• The cult of personality created around Xi is stifling in the sense that everyone is walking on eggshells so as not to offend the great leader.

China has long been a threat to the outside world due to its heady economic rise, but now the danger may well come from China’s rapid weakening, bearing in mind the phrase ‘desperate needs lead to desperate deeds’.

We must not exaggerate China’s weakening, as the country is, and will remain, a superpower, which, in addition to an economic mark, is leaving an ever greater political and military mark on the world. For example, China currently has more embassies abroad than America: 280 compared to 275. China’s military power is also steadily growing.

American vulnerabilities

The power and strength of a country can only be properly assessed if you compare it with other states – in this case, the US, of course. America has enough problems of its own.

Joe Biden has been president for nearly two years, but one in five US ambassador positions are still vacant. And we are talking about (fairly) significant countries, including Brazil, Italy, Colombia, Russia and India. Moreover, the State Department is also understaffed in other areas and spending on diplomacy and development cooperation has stagnated for about a decade. Furthermore, for many years, little or no progress has been made when it comes to concluding major trade deals.

The US is facing more problems that are undermining the superpower’s position:

  • During the Gulf War of 1990/1991, America managed to rally a very broad coalition of democratic and autocratic countries. In recent decades, these coalitions have declined considerably in new conflicts.

  • Domestically, the US has always been bolstered by several fundamentals that made the country dynamic, stable and robust, but which are now eroding – including the rule of law, orderly transitions of power, the ability to attract and retain talented immigrants on a large scale, and socioeconomic mobility.

  • Because the US has turned more inward and because of the mistrust of everything that is Chinese in particular, the US is becoming less attractive to foreign students and scientists.

  • As Richard Haass wrote in Foreign Affairs: “The fact that it is impossible to predict who will occupy the Oval Office in the future is nothing new; what is new is that it is impossible to assume much about how that person will approach the United States’ relationship with the world.” This means that potential partners are more likely to go it alone or enter other partnerships.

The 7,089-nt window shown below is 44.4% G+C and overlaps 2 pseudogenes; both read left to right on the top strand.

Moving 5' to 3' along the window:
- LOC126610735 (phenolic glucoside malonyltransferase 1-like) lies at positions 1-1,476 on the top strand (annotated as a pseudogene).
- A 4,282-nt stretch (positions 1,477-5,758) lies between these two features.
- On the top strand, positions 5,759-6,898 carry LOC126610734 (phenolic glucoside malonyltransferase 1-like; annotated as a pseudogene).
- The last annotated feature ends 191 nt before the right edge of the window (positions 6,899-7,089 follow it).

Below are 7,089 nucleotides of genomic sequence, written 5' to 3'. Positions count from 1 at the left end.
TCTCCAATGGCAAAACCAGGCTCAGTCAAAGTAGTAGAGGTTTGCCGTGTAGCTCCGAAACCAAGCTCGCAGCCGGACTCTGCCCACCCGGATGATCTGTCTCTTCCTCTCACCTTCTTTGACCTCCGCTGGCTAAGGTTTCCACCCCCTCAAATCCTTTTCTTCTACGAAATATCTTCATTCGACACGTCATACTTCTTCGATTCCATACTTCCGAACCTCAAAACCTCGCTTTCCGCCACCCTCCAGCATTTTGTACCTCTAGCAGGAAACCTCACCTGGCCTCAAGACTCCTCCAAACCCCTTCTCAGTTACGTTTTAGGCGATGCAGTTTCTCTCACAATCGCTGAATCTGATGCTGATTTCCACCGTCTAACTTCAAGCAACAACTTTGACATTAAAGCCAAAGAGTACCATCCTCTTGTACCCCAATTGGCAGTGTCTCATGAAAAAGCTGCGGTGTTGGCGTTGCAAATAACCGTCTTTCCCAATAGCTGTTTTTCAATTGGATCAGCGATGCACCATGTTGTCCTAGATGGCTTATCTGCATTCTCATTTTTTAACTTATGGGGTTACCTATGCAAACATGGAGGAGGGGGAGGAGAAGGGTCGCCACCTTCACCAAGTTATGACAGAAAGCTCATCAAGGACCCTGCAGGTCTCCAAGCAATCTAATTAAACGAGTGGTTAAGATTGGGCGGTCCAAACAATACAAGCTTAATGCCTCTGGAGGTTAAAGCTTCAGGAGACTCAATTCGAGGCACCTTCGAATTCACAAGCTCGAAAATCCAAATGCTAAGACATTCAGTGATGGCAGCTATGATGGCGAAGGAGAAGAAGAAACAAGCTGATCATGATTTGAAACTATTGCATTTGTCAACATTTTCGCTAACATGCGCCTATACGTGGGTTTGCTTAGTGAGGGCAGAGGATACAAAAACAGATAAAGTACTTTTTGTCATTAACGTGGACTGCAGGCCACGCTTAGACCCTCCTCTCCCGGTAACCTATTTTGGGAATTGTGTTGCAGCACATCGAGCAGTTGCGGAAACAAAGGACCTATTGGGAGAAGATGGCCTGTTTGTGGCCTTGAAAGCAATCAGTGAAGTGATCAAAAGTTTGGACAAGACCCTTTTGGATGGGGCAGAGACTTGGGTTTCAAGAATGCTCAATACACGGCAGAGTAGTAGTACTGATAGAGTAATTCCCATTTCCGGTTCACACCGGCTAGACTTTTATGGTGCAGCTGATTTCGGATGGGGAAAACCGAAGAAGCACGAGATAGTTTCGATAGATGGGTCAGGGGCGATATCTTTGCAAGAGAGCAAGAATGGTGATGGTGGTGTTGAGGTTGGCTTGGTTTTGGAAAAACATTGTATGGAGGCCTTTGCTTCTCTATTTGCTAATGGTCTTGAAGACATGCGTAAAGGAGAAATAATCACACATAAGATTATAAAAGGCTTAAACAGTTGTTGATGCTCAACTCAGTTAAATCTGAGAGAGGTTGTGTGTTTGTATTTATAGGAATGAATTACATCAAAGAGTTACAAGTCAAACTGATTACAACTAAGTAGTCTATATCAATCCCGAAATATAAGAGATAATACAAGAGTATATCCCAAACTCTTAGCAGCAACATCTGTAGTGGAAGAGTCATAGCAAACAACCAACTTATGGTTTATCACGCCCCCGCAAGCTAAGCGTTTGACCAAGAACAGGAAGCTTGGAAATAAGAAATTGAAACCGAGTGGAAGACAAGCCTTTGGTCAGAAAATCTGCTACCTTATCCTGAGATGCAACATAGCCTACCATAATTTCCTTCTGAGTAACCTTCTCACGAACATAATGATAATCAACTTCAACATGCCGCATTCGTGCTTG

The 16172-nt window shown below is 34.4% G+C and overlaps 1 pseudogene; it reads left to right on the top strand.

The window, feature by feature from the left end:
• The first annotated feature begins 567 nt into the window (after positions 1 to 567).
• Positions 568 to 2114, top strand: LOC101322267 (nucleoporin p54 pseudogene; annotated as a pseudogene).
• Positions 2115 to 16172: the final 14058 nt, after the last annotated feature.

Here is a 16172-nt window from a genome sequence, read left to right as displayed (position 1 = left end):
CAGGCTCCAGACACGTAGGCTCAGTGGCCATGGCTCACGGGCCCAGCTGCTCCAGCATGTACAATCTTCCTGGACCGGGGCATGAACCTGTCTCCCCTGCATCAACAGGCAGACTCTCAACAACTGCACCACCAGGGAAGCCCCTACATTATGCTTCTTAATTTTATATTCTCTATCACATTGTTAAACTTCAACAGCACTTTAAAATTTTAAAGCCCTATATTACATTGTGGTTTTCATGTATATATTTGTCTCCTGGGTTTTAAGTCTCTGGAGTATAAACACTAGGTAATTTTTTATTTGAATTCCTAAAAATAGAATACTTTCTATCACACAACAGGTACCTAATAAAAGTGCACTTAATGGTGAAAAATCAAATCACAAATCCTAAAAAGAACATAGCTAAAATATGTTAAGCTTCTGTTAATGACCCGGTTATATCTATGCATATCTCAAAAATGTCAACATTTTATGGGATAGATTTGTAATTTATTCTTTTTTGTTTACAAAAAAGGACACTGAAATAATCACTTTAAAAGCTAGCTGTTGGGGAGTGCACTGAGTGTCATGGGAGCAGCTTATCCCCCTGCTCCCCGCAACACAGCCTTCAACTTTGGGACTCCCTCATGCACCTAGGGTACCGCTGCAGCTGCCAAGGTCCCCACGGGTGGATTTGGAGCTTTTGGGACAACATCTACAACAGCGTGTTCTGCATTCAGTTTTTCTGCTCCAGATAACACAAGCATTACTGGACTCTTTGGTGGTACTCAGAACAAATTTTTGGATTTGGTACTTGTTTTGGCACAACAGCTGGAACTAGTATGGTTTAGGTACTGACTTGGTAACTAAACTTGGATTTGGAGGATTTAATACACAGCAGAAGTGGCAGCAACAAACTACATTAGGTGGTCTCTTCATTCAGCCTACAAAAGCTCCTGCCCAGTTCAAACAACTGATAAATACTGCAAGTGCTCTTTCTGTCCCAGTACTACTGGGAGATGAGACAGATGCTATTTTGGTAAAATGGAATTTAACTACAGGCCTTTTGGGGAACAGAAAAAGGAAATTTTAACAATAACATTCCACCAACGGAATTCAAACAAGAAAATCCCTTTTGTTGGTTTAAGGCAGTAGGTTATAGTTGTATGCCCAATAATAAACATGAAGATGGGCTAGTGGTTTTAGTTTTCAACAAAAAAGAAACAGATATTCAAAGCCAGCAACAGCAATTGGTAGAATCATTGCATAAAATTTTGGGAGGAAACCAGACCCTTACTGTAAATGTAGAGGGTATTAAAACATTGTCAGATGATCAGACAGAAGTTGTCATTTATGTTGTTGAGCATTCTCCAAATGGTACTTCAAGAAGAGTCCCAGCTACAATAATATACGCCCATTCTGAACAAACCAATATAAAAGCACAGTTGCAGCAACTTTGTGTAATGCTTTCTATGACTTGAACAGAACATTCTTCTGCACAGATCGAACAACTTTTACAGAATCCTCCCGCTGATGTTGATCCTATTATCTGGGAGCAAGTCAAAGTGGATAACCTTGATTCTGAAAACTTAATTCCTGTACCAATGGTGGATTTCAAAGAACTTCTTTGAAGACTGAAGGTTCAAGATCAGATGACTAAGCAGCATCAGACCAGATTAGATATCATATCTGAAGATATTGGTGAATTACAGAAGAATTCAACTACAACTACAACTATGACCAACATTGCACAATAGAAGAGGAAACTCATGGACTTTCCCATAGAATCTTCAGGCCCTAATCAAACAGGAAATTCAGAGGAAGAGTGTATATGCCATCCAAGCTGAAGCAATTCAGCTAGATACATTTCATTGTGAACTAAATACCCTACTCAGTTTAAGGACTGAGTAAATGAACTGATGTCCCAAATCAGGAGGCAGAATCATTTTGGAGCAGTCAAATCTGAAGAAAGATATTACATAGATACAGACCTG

• The Great Financial Crisis, which largely originated in the US, undermined confidence in America as the guardian and foundation of the international financial system. And the Fed’s gross underestimation of inflationary forces in recent years has not improved this picture.

A more unpredictable world

China’s economic growth prospects are therefore not great. However, the country has become an economic, military and political superpower, and Xi Jinping will not hesitate to use these foundations of power in the coming years to strengthen and maintain his domestic position. This increasing assertiveness is clashing with a more uncertain but still immensely strong America. Meanwhile, the EU and countries such as Brazil, India and Japan are increasingly keen to play a role in geopolitics.

Renewed and increasing competition and tensions between super- and great powers will make international cooperation more complex. This will widen the gap between global challenges and the possibilities to address them jointly (see, for example, the weakening of international organisations such as the WTO and arms control treaties). Moreover, mounting geopolitical tensions can induce states to accept an increased risk to the world and themselves if they believe the gamble is justified in view of their national security interests. Companies must include this in their risk analyses and increase the focus on diversification of supply lines, for example.

With this more uncertain geopolitical climate, many more political-economic scenarios become possible. Moreover, those scenarios diverge far more than in the past few decades. This means that investors and companies will have to hedge against more risks and, even more than before, they will have to engage in scenario planning. This hedging will increase production costs. This, in turn, will contribute to persistent high inflation in the longer term.